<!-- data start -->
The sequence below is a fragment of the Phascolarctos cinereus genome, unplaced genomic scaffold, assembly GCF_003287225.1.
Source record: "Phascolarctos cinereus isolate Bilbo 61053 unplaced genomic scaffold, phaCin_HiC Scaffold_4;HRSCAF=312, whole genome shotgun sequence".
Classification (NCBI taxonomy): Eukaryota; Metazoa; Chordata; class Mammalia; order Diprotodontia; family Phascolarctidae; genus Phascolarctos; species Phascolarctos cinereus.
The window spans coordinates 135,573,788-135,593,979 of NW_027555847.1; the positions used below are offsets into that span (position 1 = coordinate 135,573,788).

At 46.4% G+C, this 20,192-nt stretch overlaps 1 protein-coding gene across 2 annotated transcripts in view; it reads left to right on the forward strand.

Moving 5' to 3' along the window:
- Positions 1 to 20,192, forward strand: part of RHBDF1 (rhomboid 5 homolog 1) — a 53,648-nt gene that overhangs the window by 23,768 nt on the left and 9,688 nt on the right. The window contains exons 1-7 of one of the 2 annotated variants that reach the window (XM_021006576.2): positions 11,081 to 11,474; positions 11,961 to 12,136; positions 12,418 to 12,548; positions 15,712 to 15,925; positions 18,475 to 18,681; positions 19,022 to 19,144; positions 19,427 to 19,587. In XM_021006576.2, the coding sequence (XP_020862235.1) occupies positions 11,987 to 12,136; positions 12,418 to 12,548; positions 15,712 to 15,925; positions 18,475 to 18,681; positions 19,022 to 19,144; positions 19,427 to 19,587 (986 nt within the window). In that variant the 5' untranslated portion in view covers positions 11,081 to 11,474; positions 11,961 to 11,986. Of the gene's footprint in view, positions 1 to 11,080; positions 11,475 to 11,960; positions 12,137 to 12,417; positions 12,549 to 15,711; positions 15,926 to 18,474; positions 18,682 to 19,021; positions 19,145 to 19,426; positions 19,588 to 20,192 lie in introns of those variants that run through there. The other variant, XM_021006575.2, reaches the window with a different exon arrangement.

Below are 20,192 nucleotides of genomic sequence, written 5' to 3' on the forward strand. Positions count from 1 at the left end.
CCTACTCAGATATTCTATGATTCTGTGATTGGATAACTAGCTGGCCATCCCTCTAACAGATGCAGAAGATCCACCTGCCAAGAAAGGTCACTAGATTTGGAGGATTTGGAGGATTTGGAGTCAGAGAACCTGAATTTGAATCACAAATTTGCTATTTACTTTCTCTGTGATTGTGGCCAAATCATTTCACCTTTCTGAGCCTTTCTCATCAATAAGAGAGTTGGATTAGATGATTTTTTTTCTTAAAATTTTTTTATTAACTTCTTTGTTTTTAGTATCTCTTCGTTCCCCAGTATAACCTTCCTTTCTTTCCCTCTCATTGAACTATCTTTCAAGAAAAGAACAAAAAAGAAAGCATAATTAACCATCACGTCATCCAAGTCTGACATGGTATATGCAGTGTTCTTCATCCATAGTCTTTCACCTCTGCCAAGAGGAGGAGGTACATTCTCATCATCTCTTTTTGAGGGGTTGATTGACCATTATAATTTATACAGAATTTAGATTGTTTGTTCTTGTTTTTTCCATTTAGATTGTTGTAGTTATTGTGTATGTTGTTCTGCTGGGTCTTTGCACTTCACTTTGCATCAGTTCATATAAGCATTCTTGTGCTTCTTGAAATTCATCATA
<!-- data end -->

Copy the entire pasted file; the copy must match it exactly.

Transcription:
The sequence below is a fragment of the Phascolarctos cinereus genome, unplaced genomic scaffold, assembly GCF_003287225.1.
Source record: "Phascolarctos cinereus isolate Bilbo 61053 unplaced genomic scaffold, phaCin_HiC Scaffold_4;HRSCAF=312, whole genome shotgun sequence".
Classification (NCBI taxonomy): Eukaryota; Metazoa; Chordata; class Mammalia; order Diprotodontia; family Phascolarctidae; genus Phascolarctos; species Phascolarctos cinereus.
The window spans coordinates 135,573,788-135,593,979 of NW_027555847.1; the positions used below are offsets into that span (position 1 = coordinate 135,573,788).

At 46.4% G+C, this 20,192-nt stretch overlaps 1 protein-coding gene across 2 annotated transcripts in view; it reads left to right on the forward strand.

Moving 5' to 3' along the window:
- Positions 1 to 20,192, forward strand: part of RHBDF1 (rhomboid 5 homolog 1) — a 53,648-nt gene that overhangs the window by 23,768 nt on the left and 9,688 nt on the right. The window contains exons 1-7 of one of the 2 annotated variants that reach the window (XM_021006576.2): positions 11,081 to 11,474; positions 11,961 to 12,136; positions 12,418 to 12,548; positions 15,712 to 15,925; positions 18,475 to 18,681; positions 19,022 to 19,144; positions 19,427 to 19,587. In XM_021006576.2, the coding sequence (XP_020862235.1) occupies positions 11,987 to 12,136; positions 12,418 to 12,548; positions 15,712 to 15,925; positions 18,475 to 18,681; positions 19,022 to 19,144; positions 19,427 to 19,587 (986 nt within the window). In that variant the 5' untranslated portion in view covers positions 11,081 to 11,474; positions 11,961 to 11,986. Of the gene's footprint in view, positions 1 to 11,080; positions 11,475 to 11,960; positions 12,137 to 12,417; positions 12,549 to 15,711; positions 15,926 to 18,474; positions 18,682 to 19,021; positions 19,145 to 19,426; positions 19,588 to 20,192 lie in introns of those variants that run through there. The other variant, XM_021006575.2, reaches the window with a different exon arrangement.

Below are 20,192 nucleotides of genomic sequence, written 5' to 3' on the forward strand. Positions count from 1 at the left end.
CCTACTCAGATATTCTATGATTCTGTGATTGGATAACTAGCTGGCCATCCCTCTAACAGATGCAGAAGATCCACCTGCCAAGAAAGGTCACTAGATTTGGAGGATTTGGAGGATTTGGAGTCAGAGAACCTGAATTTGAATCACAAATTTGCTATTTACTTTCTCTGTGATTGTGGCCAAATCATTTCACCTTTCTGAGCCTTTCTCATCAATAAGAGAGTTGGATTAGATGATTTTTTTTCTTAAAATTTTTTTATTAACTTCTTTGTTTTTAGTATCTCTTCGTTCCCCAGTATAACCTTCCTTTCTTTCCCTCTCATTGAACTATCTTTCAAGAAAAGAACAAAAAAGAAAGCATAATTAACCATCACGTCATCCAAGTCTGACATGGTATATGCAGTGTTCTTCATCCATAGTCTTTCACCTCTGCCAAGAGGAGGAGGTACATTCTCATCATCTCTTTTTGAGGGGTTGATTGACCATTATAATTTATACAGAATTTAGATTGTTTGTTCTTGTTTTTTCCATTTAGATTGTTGTAGTTATTGTGTATGTTGTTCTGCTGGGTCTTTGCACTTCACTTTGCATCAGTTCATATAAGCATTCTTGTGCTTCTTGAAATTCATCATA